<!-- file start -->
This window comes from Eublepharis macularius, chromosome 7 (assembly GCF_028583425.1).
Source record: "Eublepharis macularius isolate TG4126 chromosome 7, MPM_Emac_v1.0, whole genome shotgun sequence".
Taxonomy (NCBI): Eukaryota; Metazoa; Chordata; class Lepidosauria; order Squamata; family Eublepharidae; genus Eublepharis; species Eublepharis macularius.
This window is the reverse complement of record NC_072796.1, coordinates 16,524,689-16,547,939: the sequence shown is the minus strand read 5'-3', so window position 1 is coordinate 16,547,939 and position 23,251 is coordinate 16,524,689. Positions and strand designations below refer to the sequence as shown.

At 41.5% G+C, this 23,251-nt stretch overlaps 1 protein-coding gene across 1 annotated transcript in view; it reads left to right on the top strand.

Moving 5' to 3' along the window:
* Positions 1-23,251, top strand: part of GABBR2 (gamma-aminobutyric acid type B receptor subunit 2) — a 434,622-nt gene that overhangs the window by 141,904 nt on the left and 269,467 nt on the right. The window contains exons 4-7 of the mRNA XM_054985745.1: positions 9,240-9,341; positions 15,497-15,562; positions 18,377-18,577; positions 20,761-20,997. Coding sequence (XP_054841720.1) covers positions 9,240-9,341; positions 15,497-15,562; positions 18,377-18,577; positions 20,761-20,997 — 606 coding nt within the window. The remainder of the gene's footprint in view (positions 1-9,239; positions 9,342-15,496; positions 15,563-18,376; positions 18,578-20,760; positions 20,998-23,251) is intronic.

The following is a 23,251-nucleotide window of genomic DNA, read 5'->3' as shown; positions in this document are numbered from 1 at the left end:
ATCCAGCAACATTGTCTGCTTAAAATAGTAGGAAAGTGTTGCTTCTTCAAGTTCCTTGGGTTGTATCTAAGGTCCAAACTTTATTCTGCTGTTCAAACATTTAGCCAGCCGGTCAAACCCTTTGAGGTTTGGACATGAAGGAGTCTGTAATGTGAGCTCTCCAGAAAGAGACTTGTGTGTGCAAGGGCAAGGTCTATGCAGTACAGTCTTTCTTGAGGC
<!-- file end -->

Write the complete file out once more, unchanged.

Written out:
This window comes from Eublepharis macularius, chromosome 7 (assembly GCF_028583425.1).
Source record: "Eublepharis macularius isolate TG4126 chromosome 7, MPM_Emac_v1.0, whole genome shotgun sequence".
Taxonomy (NCBI): Eukaryota; Metazoa; Chordata; class Lepidosauria; order Squamata; family Eublepharidae; genus Eublepharis; species Eublepharis macularius.
This window is the reverse complement of record NC_072796.1, coordinates 16,524,689-16,547,939: the sequence shown is the minus strand read 5'-3', so window position 1 is coordinate 16,547,939 and position 23,251 is coordinate 16,524,689. Positions and strand designations below refer to the sequence as shown.

At 41.5% G+C, this 23,251-nt stretch overlaps 1 protein-coding gene across 1 annotated transcript in view; it reads left to right on the top strand.

Moving 5' to 3' along the window:
* Positions 1-23,251, top strand: part of GABBR2 (gamma-aminobutyric acid type B receptor subunit 2) — a 434,622-nt gene that overhangs the window by 141,904 nt on the left and 269,467 nt on the right. The window contains exons 4-7 of the mRNA XM_054985745.1: positions 9,240-9,341; positions 15,497-15,562; positions 18,377-18,577; positions 20,761-20,997. Coding sequence (XP_054841720.1) covers positions 9,240-9,341; positions 15,497-15,562; positions 18,377-18,577; positions 20,761-20,997 — 606 coding nt within the window. The remainder of the gene's footprint in view (positions 1-9,239; positions 9,342-15,496; positions 15,563-18,376; positions 18,578-20,760; positions 20,998-23,251) is intronic.

The following is a 23,251-nucleotide window of genomic DNA, read 5'->3' as shown; positions in this document are numbered from 1 at the left end:
ATCCAGCAACATTGTCTGCTTAAAATAGTAGGAAAGTGTTGCTTCTTCAAGTTCCTTGGGTTGTATCTAAGGTCCAAACTTTATTCTGCTGTTCAAACATTTAGCCAGCCGGTCAAACCCTTTGAGGTTTGGACATGAAGGAGTCTGTAATGTGAGCTCTCCAGAAAGAGACTTGTGTGTGCAAGGGCAAGGTCTATGCAGTACAGTCTTTCTTGAGGC